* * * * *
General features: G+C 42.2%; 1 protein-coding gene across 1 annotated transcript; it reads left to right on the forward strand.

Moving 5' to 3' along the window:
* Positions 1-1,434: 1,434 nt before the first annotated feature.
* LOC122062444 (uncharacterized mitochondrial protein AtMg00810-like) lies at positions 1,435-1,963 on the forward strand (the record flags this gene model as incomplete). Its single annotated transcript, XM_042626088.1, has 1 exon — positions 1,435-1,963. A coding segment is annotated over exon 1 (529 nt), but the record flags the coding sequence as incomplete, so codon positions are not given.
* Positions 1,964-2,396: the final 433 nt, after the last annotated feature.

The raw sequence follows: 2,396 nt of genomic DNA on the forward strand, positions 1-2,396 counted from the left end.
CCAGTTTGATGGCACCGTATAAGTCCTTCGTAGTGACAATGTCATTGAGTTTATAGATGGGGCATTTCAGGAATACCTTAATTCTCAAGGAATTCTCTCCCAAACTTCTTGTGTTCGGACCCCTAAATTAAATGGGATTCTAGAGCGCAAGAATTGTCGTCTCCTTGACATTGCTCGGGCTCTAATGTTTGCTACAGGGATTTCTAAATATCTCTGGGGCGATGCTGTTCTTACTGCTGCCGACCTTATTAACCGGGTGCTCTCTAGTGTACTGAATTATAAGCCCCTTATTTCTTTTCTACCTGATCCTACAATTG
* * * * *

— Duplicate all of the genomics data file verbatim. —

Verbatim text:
General features: G+C 42.2%; 1 protein-coding gene across 1 annotated transcript; it reads left to right on the forward strand.

Moving 5' to 3' along the window:
* Positions 1-1,434: 1,434 nt before the first annotated feature.
* LOC122062444 (uncharacterized mitochondrial protein AtMg00810-like) lies at positions 1,435-1,963 on the forward strand (the record flags this gene model as incomplete). Its single annotated transcript, XM_042626088.1, has 1 exon — positions 1,435-1,963. A coding segment is annotated over exon 1 (529 nt), but the record flags the coding sequence as incomplete, so codon positions are not given.
* Positions 1,964-2,396: the final 433 nt, after the last annotated feature.

The raw sequence follows: 2,396 nt of genomic DNA on the forward strand, positions 1-2,396 counted from the left end.
CCAGTTTGATGGCACCGTATAAGTCCTTCGTAGTGACAATGTCATTGAGTTTATAGATGGGGCATTTCAGGAATACCTTAATTCTCAAGGAATTCTCTCCCAAACTTCTTGTGTTCGGACCCCTAAATTAAATGGGATTCTAGAGCGCAAGAATTGTCGTCTCCTTGACATTGCTCGGGCTCTAATGTTTGCTACAGGGATTTCTAAATATCTCTGGGGCGATGCTGTTCTTACTGCTGCCGACCTTATTAACCGGGTGCTCTCTAGTGTACTGAATTATAAGCCCCTTATTTCTTTTCTACCTGATCCTACAATTG